Brave New World is a great book to introduce to the classroom because students will love reading about a dysfunctional dystopian society that exists in the future. Set in the year 2540, this classic text explores the inner workings of a future divided into factions and riddled with issues that stem from an attempt to cultivate the perfect society. Brave New World has become an essential part of most curriculums because it explores the aspects of humanity that are the most ruthless and involved and how those aspects carry on to the future.

In the classroom, students should be encouraged to discuss how similar (or different) Aldous Huxley's fictional future society is to today's reality. Was he particularly insightful about the technological advances and moral setbacks that he presents in his novel?

Content Warning

1984 contains some sexual references and torture.

Summary

Aldous Huxley's novel, set in the twenty-sixth century, presents a fictional dystopian society in which the entire world is controlled by a singular, governmental entity called the World State. Humans are genetically bred to follow rules and to carry out their respective preordained functions in society. The only form of "happiness" comes in the form of a drug called soma, and people are indoctrinated with the ways of the World State while they sleep. As some individuals begin to question the world around them, a "Savage" named John, who has been raised outside of the order of the World State, enters this mainstream society and stirs up trouble. A book written way ahead of its time, Brave New World depicts both the advantages and disadvantages of a world in which stability is preferred to freedom.

Objectives for Teaching
Brave New World

  • Define and discuss concepts of utopian/dystopian literature.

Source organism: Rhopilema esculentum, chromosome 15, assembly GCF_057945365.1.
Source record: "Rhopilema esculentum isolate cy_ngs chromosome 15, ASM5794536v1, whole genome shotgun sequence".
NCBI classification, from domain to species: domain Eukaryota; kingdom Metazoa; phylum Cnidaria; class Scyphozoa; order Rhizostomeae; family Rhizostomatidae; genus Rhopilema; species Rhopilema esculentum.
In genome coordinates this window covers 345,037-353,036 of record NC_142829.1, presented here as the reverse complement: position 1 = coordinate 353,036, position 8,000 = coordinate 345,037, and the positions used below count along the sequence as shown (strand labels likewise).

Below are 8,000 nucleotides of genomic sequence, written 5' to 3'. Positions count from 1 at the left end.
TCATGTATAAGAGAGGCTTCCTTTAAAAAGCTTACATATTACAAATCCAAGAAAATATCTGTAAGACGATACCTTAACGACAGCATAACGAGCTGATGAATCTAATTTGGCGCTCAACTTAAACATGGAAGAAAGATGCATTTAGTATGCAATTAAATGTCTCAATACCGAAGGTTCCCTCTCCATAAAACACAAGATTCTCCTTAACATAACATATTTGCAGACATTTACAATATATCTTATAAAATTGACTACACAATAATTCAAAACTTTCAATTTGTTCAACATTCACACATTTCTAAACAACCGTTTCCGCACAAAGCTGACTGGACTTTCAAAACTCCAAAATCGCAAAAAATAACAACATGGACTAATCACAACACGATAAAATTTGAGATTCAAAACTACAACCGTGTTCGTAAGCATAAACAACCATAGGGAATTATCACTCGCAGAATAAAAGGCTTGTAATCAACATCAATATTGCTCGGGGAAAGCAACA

• Use examples from the novel to distinguish between direct and indirect forms of satire.
  • Discuss the intended emotional effect that the author wished to have on readers.
  • Identify and discuss the various themes that arise in the text.
  • Respond to the controversial ideas and practices presented in the novel.
  • Discuss the gains and costs of the author's futuristic society.

Key Elements and Techniques

  • Flashback
  • Foreshadowing
  • Inference
  • Irony
  • Metaphor
  • Personification
  • Satire

Themes and Motifs

  • Identity — The overarching lack of individual identities in the novel highlights the extremely disturbing nature of this futuristic society.
  • Individual vs. Society — Given the fact that humans are created with specific purposes and functions in mind, almost no one questions the ways of the world in which they live. When a person does challenge the features of society, he often stands completely alone and looks insane to everyone around him.
  • Science and Technology —  As beneficial as technological advancements can be for the world, this novel demonstrates how these improvements can actually present major setbacks for the morality and integrity of a society.

Related Works

Theme of Identity

 

Theme of Individual vs. Society

 

Theme of Science and Technology

Key Facts

  • Length: 259 pages
  • Lexile Measure: 870
  • Publication Date: 1932
  • Recommended Grade Band: 9 – 10

Awards

  • #5 on Modern Library's list of 100 best English-language novels of the 20th century (1999)

Movies

Two films of the same name were released based on Aldous Huxley's novel: one in 1980, and one in 1998. Both were made for TV. The 1998 version's ending is a bit different from the book, but does not really detract from the main message of the story.

Your students will love:

  • Reading a book set so far into the future, but being able to see the problems and issues portrayed that are still relevant to today
  • Reading about the technological advancements made in the fictional society

Students may have problems with:

  • The very disturbing nature of a government-controlled society
  • The author's apparent focusing on intangible ideas more than developing the actual characters

More Teacher's Guides to Literature:

See all our Teacher's Guides to Literature here.